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The Inverted Yield Curve - 2/1/06

The Inverted Yield Curve - 2/1/06

The financial press seems very concerned with the "inversion of the yield curve."  So what are the issues and is the concern valid?  The inverted yield curve is the subject of this week's Investor's Insight.

First, the yield curve is a plot of the yield on bonds with the same credit quality across different maturities (the link above provides an interesting interactive model of the "living" yield curve).  The basic assumption is you get more interest on your investment in a bond by holding it longer.  The theory states there is more risk for holding a bond for 10 years than for 5 years, or for 5 years than for 90 days.  Bloomberg provides an current chart of the yield curve for U.S. Treasuries at  Bloomberg.  The chart below is from the Bloomberg site as of the end of business February 1, 2006.

Most of the time the curve or graph will start in the lower left and rise to the upper right.  Today it sags in the middle, which means that yields on the 2 year note is paying more than the 5 year bond.   This is an inverted yield curve.  In the past the entire yield curve goes from the upper left to then lower right on the graph. When this happens the yield curve is said to be fully inverted.  How far the yield curve inverts gives us a percentage probability of the likelihood of a recession within 3-5 quarters. So, we pay attention to this curve.  Note that the yield on the 3 month treasuries is lower than the 10 year bond.  The importance of this is discussed below.

Professor Campbell Harvey of Duke wrote about the relationship between recessions and the yield curve, proving that the yield curve outperformed other forecasting tools in his 1986 dissertation at the University of Chicago that was published in the Journal of Financial Economics in 1988.  I recommend Professor Harvey's website as a great source for financial and economic information.

In 1996, economists for the New York Federal Reserve Bank, Arturo Estrella and Frederic S. Mishkin, published an article in the "Current Issues in Economics and Finance" published by the New York Federal Reserve Bank.  They compared the value of the yield curve as a prediction tool to three other possible indicators, including the so called "leading economic indicators" from the Conference Board. The only reliable predictor four quarters out was the yield curve spread. More specifically, they found that the "the spread between the interest rates on the ten-year Treasury note and the three-month Treasury bill--is a valuable forecasting tool."  This paper is available at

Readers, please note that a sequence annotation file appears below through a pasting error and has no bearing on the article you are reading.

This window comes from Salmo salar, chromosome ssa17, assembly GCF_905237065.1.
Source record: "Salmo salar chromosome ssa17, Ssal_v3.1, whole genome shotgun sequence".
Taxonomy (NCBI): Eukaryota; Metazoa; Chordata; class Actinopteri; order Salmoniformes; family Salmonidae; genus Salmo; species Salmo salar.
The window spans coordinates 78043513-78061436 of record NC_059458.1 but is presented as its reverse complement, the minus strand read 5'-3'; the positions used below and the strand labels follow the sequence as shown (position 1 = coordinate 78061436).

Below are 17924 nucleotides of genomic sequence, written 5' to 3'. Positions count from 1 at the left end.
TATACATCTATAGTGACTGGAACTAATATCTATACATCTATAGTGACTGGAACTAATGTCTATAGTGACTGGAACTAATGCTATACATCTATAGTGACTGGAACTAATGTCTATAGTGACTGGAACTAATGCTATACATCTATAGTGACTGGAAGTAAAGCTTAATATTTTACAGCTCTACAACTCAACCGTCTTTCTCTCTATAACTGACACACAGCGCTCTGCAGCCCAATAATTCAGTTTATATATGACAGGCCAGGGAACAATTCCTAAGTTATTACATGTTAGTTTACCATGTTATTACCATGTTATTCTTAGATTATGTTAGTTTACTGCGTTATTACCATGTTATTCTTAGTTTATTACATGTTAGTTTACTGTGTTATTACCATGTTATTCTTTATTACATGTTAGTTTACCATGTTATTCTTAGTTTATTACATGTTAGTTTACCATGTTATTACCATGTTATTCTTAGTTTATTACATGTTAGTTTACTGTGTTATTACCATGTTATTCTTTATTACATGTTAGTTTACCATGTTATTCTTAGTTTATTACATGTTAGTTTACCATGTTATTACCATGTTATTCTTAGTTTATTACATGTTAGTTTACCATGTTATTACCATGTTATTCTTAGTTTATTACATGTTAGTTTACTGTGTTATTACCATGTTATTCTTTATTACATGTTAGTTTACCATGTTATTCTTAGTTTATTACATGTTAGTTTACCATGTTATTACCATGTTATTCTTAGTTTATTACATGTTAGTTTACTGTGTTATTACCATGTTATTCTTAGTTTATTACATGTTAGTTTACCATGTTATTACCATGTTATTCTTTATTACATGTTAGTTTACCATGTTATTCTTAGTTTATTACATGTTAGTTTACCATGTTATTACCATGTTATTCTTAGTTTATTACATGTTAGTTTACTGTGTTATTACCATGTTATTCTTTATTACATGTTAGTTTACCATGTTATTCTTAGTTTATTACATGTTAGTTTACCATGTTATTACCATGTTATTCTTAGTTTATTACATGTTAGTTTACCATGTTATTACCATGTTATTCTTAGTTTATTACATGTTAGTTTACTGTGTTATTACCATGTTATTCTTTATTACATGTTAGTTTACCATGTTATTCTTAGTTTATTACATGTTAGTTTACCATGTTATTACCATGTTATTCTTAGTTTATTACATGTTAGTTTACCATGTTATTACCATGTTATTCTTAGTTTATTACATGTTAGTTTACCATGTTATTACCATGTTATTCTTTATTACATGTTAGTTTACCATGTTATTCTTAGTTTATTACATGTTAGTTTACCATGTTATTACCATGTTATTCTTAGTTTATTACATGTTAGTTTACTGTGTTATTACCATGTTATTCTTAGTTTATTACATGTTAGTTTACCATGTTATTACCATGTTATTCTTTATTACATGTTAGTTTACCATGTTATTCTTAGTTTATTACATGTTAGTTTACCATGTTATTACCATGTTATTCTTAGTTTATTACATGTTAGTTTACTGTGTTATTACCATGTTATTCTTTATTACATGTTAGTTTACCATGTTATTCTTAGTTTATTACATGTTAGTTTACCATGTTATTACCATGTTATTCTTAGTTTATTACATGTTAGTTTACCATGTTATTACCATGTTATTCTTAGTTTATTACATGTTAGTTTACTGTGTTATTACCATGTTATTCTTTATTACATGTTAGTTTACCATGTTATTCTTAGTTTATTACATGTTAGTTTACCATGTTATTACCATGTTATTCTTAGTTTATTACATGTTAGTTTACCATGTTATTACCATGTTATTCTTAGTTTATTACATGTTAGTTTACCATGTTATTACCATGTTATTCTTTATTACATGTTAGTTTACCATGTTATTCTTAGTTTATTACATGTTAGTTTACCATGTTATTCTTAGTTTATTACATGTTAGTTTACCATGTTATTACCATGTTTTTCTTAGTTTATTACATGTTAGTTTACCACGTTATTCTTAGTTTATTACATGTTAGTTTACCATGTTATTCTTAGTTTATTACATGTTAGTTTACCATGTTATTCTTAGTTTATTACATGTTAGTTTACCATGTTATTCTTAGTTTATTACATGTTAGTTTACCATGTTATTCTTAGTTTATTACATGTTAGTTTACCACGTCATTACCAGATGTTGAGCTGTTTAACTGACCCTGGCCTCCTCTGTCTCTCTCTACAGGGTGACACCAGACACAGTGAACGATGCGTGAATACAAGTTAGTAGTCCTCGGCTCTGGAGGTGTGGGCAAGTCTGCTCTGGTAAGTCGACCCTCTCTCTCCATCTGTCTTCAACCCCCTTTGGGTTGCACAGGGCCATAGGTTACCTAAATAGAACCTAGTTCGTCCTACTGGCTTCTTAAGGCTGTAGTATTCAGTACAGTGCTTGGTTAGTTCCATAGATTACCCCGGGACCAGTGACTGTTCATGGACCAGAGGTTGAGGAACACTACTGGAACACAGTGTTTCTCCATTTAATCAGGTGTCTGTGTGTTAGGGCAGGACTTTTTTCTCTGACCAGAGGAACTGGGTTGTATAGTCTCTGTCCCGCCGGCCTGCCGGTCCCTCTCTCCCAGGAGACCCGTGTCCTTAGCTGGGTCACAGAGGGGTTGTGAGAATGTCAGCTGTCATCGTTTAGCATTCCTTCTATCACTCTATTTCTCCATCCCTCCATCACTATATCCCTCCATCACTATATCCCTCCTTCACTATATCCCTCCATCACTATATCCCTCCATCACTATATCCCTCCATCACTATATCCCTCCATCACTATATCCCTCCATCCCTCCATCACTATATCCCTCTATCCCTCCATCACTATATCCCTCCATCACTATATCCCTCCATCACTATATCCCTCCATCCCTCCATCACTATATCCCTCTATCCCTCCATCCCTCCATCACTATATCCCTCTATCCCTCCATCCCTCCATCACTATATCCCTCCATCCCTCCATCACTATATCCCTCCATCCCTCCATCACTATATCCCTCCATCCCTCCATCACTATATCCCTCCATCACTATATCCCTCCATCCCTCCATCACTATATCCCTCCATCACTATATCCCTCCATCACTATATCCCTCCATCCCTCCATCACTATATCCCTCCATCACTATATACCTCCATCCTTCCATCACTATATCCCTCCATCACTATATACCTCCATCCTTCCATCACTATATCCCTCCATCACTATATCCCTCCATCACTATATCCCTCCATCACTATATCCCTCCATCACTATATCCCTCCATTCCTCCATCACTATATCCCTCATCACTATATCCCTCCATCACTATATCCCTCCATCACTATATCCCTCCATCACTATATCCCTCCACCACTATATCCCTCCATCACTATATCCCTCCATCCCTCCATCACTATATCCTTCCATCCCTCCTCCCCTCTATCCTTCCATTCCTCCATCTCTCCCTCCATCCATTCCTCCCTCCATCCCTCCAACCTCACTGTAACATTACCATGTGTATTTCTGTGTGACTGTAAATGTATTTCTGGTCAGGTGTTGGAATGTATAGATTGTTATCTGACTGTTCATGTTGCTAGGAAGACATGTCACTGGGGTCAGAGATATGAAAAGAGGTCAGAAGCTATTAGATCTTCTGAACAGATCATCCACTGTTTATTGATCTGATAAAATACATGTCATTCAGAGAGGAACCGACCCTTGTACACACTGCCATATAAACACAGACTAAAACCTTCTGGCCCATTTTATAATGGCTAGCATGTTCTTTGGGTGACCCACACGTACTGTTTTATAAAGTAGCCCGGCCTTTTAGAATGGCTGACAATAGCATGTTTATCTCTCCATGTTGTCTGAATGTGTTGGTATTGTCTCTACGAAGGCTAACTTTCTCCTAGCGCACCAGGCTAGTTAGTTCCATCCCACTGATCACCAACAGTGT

In that paper they used the 90 day average of the spread between the 90 day T-bill and the ten year bond, since there are several times where the yield curve inverted for a few days but did not stay that way for long. In these cases recessions did not follow.

Estrella and Mishkin developed a probability table about how likely a recession would be 4 quarters later given a particular level of the yield curve spread.  The spread in the table is the 90 day average.  Basically, if the spread is 0.46 basis points, there is a 15% probability of a recession four quarters later.  And that is roughly where we are today. 


But that level of spread has happened several times in the past 40 years and we have not had a recession. So why should we pay attention today?  Well, for a full inverted yield curve to take place we will see indications in the yield curve like we are seeing now.  Keep in mind this starts innocently and with the economy doing well it is hard to pay attention to the sign posts.

Today, February 2, 2006 the Fed funds rate is at 4.5% and it is likely it will go to 4.75% at the next Fed meeting on March 28th.  The 10 year is now at 4.38%, so if does not move up, we need to pay attention as it would be a sign of a fully inverted yield curve. 

So if the yield curve fully inverts, does that mean we will have a recession in 2006?  Not necessarily, since to get a 90 day average negative number is going to take close to 90 days. That puts us at the end of the 1st quarter 2006, assuming the start of the inverted yield curve began the beginning of this year.  We still have 3-5 (4 quarters is the average) quarters before a recession will be in place.

So what do we do now.  Well, we need to monitor the yield curve over the next quarter.  If we see a full inversion then a slowdown is likely later in 2006.  Transitioning to a recession from a strong economy takes time.

According to various studies, the stock markets fall 40-50% before and during a recession.  Keep in mind that the stock market is a leading indicator so it usually moves down before a full recession is in place.  As an investor and trader, you do not want to wait until then to get out of your long positions.  In fact, by the time we are in a recession it is usually a good time to establish new long positions.

So for now we need to monitor the yield curve.  The next sign post ahead should the be the January 31st Fed meeting.  We will keep you posted.


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